A Day in the Life: Physical Rehabilitation Nurse

A Day in the Life: Physical Rehabilitation Nurse

Have you ever wondered what it’s like to work as a nurse in physical rehabilitation? Here are the basics that you need to know.

Adam Francis, MSN, RN, Director of Nursing at Brooks Rehabilitation Hospital – Bartram Campus , took time to answer our questions. 


Adam Francis, MSN, RN, is the Director of Nursing at Brooks Rehabilitation Hospital – Bartram Campus. Phot credit: Brooks Rehabilitation.

How did you get interested in being a physical rehabilitation nurse? What drew you to it? How long have you been doing it?

I began my career in healthcare as an Inpatient Rehabilitation Technician in a large acute care hospital. I originally wanted to go into physical therapy or sports medicine because of my years playing football, baseball, and wrestling. 

After working in the field for a few years and attending a local college for prerequisites, I decided to go into nursing instead. I worked as a solid organ transplant RN with critically ill patients for several years. Many of these patients went on for inpatient rehabilitation services at Brooks Rehabilitation, and when they would come back to visit, they would rave about the great care they received. We could see the progress they made.

When the opportunity came up to continue my leadership career at Brooks as the Director of Nursing for a new 60-bed hospital they were opening, I couldn’t pass it up. I chose them for their stellar reputation, Magnet status (we’re one of only five freestanding rehabilitation hospitals in the country to have Magnet status), and patient outcomes.

Explain what a physical rehabilitation nurse does. What types of patients do you serve? What do you provide for them?  

At Brooks specifically, we serve the top 3% complexity in the nation. These patients range from traumatic brain injury, spinal cord injury, stroke, trauma, orthopedic, trauma, transplant, Hem/Onc, and many other specialties. We provide high-quality, individualized care, training, and education to them and their caregivers so they can become as independent as possible to prepare them for discharge.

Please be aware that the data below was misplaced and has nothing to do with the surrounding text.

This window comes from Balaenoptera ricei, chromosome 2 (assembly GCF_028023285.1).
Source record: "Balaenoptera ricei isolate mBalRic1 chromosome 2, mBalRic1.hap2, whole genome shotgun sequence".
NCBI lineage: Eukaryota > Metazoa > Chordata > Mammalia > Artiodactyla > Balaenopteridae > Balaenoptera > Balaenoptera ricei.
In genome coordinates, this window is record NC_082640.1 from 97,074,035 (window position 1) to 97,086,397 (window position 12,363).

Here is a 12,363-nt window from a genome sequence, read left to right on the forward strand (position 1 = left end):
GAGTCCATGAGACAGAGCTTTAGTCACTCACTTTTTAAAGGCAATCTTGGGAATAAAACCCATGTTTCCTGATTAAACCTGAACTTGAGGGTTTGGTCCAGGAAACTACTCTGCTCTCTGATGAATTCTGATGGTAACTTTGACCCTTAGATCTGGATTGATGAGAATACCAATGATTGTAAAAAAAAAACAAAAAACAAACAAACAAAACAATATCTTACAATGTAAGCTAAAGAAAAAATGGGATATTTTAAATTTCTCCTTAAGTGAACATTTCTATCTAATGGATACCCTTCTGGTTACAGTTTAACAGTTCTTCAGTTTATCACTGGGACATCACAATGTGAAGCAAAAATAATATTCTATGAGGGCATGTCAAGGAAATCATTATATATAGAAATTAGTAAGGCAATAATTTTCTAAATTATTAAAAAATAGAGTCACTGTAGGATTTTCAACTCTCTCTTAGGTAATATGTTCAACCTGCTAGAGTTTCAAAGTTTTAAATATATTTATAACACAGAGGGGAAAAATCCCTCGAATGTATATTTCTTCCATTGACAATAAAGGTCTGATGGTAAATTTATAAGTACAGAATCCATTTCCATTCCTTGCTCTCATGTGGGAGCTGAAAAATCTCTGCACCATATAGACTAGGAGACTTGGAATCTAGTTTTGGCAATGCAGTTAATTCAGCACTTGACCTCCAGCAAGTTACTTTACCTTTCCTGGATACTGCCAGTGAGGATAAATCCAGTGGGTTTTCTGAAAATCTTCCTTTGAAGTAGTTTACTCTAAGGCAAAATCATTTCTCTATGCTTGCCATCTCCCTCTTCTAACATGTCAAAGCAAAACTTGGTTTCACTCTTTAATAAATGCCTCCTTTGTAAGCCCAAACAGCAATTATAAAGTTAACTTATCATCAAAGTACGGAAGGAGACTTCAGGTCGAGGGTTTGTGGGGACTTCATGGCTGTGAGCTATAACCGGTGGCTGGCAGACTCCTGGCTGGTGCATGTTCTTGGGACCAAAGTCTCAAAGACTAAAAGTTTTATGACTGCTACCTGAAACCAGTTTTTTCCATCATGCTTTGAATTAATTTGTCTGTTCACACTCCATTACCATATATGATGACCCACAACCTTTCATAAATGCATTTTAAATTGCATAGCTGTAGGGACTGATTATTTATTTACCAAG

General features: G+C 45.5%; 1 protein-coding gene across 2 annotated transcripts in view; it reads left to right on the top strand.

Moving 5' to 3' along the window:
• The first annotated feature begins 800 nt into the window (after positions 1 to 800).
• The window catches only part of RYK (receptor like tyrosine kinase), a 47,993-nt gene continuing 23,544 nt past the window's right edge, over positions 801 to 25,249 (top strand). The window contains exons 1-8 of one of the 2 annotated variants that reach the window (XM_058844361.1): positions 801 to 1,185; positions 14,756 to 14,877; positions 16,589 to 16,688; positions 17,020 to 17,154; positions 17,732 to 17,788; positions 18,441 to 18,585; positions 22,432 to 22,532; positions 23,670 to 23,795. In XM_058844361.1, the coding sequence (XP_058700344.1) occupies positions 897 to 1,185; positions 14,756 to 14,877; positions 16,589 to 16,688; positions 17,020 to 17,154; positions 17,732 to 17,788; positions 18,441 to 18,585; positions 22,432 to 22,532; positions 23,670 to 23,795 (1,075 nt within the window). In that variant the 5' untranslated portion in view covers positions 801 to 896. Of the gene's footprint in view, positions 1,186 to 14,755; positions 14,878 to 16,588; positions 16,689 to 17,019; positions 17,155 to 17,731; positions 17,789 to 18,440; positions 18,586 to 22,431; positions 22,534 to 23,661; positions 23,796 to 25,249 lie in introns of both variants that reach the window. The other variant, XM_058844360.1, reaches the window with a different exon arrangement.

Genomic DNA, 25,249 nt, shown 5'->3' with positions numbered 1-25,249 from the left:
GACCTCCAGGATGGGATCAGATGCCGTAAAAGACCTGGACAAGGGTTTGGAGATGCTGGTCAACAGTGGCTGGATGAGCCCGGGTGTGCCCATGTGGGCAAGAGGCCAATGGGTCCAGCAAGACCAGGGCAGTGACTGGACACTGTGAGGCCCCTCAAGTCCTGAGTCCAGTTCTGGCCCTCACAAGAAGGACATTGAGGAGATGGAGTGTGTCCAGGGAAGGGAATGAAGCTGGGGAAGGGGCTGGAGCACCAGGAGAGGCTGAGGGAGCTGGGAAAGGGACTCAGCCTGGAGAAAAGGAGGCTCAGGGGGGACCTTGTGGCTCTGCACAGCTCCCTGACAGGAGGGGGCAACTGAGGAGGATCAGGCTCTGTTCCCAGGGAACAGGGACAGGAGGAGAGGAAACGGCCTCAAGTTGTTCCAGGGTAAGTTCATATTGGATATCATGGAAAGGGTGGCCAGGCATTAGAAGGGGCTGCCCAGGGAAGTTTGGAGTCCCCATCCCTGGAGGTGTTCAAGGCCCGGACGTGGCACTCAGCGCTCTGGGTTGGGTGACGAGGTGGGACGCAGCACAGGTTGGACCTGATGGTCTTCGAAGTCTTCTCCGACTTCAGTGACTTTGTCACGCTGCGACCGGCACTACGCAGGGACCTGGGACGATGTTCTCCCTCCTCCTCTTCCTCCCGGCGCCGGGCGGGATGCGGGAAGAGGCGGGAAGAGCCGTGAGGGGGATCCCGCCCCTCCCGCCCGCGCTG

Did you need to get additional education for this position? 

There are many disease/injury-specific processes and care the RNs need to learn to care for the patients properly. For example, traumatic brain injury patients need calm redirection not to become heightened or agitated while working to improve their memory. Depending on the severity of the stroke, stroke patients may need extensive memory cues, approaching them from the affected side to force them to look your direction, in addition to strength and fine motor skills training on the affected side. Spinal cord injury patients may need varying transfer training or equipment fitting and training for mobility. 

The Certified Rehabilitation Registered Nurse (CRRN) certification can help validate a higher level of knowledge in the specialty. In addition to specific pathophysiology around an injury or impairment, a CRRN has training in ethics, advocacy, the legislative policies that impact individuals with disabilities, accessibility, improving quality of life, and improving levels of independence. 

What do you like most about working as a physical rehab nurse? 

It is rewarding to know our impact on our patients and their caregivers.ers. 

We take tough—sometimes life-altering situations—find the good in them, and help patients build confidence in leading a meaningful life. As a result, some patients recover fully, like watching miracles before our own eyes. 

Rehab RNs and staff go out of their way to provide unique opportunities for patients to interact with their loved ones, friends, and pets. We help them regain their independence, and the compassion of a rehab RN is unmatched!

What are your biggest challenges as a physical rehab nurse? 

When you’re newer to the Inpatient Rehab setting, there is much to learn about injuries or illnesses. This specific care must be provided to each individual and the short stay in which we are expected to have vast improvement in their outcomes. Regulatory practices by insurance or CMS limit the time a patient can spend at this level of care, so we have to work fast and furious to push the limits for our patient’s recovery. 

Seeing a patient that could benefit from weeks of intense therapy but only has an insurance benefit providing 14 days of coverage is heart-wrenching. 

What are your greatest rewards as one? 

Watching our patients and families smile, cry, and hug us as they ring the bell upon discharge. This puts into perspective how much they appreciate us and the care we provided them while they were with us. You do not experience this type of nursing in many acute care areas, making this such a special environment.